My nana was a very special person to many people.
Growing up, I remember seeing a strong woman - a woman who wasn't afraid to be herself.
She would get dressed up, sing out loud, dance, speak her mind, smile, laugh, watch her novellas as loud as she wanted, collect whatever objects she thought were special, from horses to stuffed animals, she displayed them proudly in her home. She walked or rode the bus when she needed to get somewhere. Her age never stopped her.
My nana loved music. Even while in her bed, during this last year, she enjoyed listening to her favorites and would often sing along.
She used to stand in front of large crowds and sing. A voice I can hear in my head, loud and beautiful. A voice I will not forget.
Back in the 70's , when My dad first met her, he remembers my nana being someone who was always giving. She was always dressed up in her skirts, a pretty woman, who had always offered to cook a warm meal if they were hungry or just lend a hand when it was needed.
The days, months and years never changed that in her.
She was always ready to give.
She would offer her jewelry from her own collection, clothes, her cooking, her help in her own way.
We could always expect to have a present every time Christmas came around. Without fail, my mom would tell me, “Ay te dejo tu nana un regalito.” Be it a pair of socks, leg warmers, a necklace…didn’t matter, it was always special because it was from her. That was her way of showing each one of us that she was thinking of us. No matter how often or how little you saw her, she was thinking of you.
That is what I loved about my nana - her unselfish nature.
She would fill our bellies with her good rice or sopitas. I’d stop by her house for a visit and before I knew it I was eating something. And I would never leave her house empty handed. My children can attest to that.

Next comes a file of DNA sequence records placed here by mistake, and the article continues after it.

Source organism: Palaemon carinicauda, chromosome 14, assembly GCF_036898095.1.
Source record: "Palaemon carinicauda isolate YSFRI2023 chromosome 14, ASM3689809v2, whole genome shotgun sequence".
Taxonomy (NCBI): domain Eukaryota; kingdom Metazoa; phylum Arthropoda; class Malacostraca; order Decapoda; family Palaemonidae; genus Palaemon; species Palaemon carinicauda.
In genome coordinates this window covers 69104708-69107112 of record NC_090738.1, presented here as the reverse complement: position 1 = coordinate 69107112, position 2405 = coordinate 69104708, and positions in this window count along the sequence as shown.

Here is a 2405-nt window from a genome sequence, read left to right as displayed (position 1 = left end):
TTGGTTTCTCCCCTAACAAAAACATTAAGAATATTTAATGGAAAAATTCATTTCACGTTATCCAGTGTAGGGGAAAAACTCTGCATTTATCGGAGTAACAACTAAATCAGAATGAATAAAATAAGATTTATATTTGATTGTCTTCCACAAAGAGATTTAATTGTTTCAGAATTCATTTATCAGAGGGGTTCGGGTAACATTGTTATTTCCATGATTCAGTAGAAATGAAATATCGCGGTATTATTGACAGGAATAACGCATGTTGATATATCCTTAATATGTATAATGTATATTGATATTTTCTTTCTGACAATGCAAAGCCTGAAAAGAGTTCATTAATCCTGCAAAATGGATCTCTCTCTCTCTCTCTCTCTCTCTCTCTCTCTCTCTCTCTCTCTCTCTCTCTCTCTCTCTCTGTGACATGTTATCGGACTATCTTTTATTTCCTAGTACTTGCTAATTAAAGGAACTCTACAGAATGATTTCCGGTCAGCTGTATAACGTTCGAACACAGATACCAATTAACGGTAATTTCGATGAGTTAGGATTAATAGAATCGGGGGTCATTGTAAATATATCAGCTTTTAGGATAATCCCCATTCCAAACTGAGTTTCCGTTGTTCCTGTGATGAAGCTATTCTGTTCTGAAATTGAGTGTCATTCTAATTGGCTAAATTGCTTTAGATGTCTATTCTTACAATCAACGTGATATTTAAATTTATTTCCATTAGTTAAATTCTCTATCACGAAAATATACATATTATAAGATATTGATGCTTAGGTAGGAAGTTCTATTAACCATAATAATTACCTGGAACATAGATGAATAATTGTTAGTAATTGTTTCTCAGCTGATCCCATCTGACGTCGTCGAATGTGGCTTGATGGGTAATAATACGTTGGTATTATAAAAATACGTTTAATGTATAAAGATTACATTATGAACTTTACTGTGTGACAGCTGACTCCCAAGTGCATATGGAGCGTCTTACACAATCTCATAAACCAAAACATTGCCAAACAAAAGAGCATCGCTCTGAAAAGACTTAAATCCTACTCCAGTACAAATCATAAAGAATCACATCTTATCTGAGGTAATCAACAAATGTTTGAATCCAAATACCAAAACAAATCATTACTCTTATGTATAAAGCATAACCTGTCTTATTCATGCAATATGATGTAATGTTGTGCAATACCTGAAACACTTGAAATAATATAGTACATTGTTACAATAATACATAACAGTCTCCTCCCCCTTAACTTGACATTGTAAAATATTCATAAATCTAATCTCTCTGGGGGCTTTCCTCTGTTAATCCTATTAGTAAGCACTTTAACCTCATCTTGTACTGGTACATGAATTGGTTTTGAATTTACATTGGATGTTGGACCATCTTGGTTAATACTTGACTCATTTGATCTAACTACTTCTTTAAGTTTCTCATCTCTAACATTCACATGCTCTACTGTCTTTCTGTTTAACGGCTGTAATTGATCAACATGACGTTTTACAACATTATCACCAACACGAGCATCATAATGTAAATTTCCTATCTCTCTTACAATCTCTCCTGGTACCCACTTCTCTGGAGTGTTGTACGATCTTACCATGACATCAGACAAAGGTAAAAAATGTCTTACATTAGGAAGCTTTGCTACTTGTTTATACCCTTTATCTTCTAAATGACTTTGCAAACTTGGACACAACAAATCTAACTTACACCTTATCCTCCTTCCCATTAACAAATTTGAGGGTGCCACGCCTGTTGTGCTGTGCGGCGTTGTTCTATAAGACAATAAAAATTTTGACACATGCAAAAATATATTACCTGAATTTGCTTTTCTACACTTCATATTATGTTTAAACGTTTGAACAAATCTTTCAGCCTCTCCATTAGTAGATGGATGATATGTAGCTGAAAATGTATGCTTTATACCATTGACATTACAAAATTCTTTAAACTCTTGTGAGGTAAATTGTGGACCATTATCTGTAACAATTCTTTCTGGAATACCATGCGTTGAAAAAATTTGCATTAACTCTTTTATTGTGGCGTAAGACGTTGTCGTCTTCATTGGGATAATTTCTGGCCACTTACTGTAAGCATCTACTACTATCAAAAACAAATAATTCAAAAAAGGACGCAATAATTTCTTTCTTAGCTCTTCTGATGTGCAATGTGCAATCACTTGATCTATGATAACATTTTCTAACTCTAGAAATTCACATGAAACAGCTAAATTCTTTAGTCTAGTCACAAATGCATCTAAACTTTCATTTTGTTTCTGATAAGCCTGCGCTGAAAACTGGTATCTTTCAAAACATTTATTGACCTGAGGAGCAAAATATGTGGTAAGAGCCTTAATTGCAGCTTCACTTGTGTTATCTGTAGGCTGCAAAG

Even during her difficult moments, sitting in a wheelchair in her apartment, she offered my babies gifts. Treasures she had collected, that now, we will treasure and hold dear.
If you gave her a photo, you could be sure she would hang it on her wall. If she was invited to a party, you could be sure she would be there.
She was the one who would travel on a packed bus to Juarez or Fresnio. She'd take one of us or a couple of us with her. Her grandchildren always following her lead, because she knew what to do and knew where to go.
We walked down rugged mexico streets, with nana, in her 60's, leading the way. She showed us the ropes in an unknown place and made it familiar for us. It was always fun traveling with her. She taught us, unintentionally, how important family was by taking us, and that we should always be proud of who we are and where we came from.
I'll never forget her mannerisms, the way she would stand, her smile or some of the things she would say.
She was tough and funny and kind and so unselfish and I hope that one day I can be as strong as she was.
She went through a lot in her 80 years of life. There were tough times, but many, many good times. That is what we should never forget - the good times we got to share with her.
She did a lot for all of us. She left us with so many great memories.
I love her and miss her so much.